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Wind turbine output proves disappointing in Scotland  

Credit:  The Chronicle, 4 May 2011 ~~

“Wind Turbines Fall Far Short of Energy Claims,” was the title of an article in the 4/7/2011 issue of The Daily Telegraph, a London, England, newspaper. I picked it up while traveling in Portugal.

“Wind turbines produce far less power than has been claimed,” a report said. The John Muir Trust, a Scottish conservation group that supported the two-year report, said, “The study was an ‘eye opener’ for anyone wondering how much power came from wind farms that have taken over many of our most beautiful mountains and hillsides.”

The group’s head of policy, added: “The answer appears to be not enough, and much less than is routinely claimed.”

According to the renewable energy industry, wind turbines generate around 30 percent of their stated capacity in a year. But the study by Stuart Young Consulting found that one-third of the period covered by the report – November 2008 to December 2010 – wind output was less than 10 percent of capacity.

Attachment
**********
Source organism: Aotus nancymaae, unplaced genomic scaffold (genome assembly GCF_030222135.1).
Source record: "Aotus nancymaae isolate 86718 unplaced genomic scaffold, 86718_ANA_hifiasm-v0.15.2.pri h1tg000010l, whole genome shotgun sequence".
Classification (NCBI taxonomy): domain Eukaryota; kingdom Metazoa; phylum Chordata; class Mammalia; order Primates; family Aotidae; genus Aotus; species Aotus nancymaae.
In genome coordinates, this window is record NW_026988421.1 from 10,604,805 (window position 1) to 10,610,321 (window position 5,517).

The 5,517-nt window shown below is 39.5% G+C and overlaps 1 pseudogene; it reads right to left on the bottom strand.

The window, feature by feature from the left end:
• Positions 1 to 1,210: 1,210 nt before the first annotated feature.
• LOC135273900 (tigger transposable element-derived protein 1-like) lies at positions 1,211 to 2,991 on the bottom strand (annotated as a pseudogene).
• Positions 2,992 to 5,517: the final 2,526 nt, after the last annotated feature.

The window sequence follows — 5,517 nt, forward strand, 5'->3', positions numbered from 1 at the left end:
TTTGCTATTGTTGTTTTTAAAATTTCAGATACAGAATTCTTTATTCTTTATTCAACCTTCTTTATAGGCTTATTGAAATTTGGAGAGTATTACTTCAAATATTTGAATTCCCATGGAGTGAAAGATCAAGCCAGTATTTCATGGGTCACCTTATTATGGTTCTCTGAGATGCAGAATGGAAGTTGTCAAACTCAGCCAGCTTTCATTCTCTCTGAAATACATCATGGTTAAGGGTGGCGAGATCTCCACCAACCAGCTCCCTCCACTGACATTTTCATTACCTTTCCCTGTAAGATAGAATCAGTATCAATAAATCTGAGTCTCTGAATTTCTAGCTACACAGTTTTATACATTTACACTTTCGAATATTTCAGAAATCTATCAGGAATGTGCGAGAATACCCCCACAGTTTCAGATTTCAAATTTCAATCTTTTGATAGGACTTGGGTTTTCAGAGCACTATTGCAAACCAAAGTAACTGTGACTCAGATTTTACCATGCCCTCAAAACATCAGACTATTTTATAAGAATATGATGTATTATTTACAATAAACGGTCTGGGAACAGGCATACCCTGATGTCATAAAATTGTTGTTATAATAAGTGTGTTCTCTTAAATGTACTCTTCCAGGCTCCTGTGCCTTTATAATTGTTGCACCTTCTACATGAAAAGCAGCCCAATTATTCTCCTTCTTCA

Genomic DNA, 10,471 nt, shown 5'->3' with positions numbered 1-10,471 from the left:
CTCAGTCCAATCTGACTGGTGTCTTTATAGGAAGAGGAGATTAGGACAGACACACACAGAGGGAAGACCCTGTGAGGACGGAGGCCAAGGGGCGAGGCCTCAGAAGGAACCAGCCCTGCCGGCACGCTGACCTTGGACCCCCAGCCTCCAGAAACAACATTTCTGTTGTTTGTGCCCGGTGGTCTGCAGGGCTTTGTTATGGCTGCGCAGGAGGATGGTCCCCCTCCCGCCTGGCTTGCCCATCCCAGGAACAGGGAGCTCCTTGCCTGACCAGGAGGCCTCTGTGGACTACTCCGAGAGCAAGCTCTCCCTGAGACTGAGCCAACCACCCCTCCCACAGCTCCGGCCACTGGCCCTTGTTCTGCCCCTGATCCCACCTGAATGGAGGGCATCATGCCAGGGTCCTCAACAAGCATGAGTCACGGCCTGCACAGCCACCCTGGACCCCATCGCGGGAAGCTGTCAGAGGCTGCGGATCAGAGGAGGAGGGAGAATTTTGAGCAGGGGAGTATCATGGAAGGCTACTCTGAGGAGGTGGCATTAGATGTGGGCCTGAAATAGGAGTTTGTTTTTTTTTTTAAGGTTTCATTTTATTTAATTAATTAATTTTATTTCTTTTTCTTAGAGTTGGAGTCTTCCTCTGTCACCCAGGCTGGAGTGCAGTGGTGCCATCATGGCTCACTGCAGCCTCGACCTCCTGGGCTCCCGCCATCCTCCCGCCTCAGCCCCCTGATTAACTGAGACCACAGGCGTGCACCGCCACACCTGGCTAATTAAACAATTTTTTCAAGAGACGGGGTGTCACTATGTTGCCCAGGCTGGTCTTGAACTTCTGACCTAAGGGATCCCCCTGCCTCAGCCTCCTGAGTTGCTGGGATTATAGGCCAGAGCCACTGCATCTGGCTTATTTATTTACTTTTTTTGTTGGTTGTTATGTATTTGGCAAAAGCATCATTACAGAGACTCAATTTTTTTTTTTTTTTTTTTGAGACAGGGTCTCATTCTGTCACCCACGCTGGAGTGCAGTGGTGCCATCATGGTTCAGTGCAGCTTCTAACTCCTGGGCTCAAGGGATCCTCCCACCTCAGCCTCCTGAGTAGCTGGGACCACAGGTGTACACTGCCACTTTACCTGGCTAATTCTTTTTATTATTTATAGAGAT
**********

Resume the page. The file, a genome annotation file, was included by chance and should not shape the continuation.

The report went on to say, “Over the two-year period studied, the metered wind farms in the U.K. consistently generated far less energy than wind proponents claim is typical.”

“It was a surprise to find out just how disappointingly wind turbines perform in supposedly wind-ridden Scotland,” the article said.

As we flew over Portugal, at 30,000 feet, even at that altitude, the many turbines and miles of mountain top access roads were clearly visible.

I thought about what’s in store for our pristine Lowell Mountains.

Bob Hoffman

Source:  The Chronicle, 4 May 2011

This article is the work of the source indicated. Any opinions expressed in it are not necessarily those of National Wind Watch.

The copyright of this article resides with the author or publisher indicated. As part of its noncommercial effort to present the environmental, social, scientific, and economic issues of large-scale wind power development to a global audience seeking such information, National Wind Watch endeavors to observe “fair use” as provided for in section 107 of U.S. Copyright Law and similar “fair dealing” provisions of the copyright laws of other nations. Send requests to excerpt, general inquiries, and comments via e-mail.

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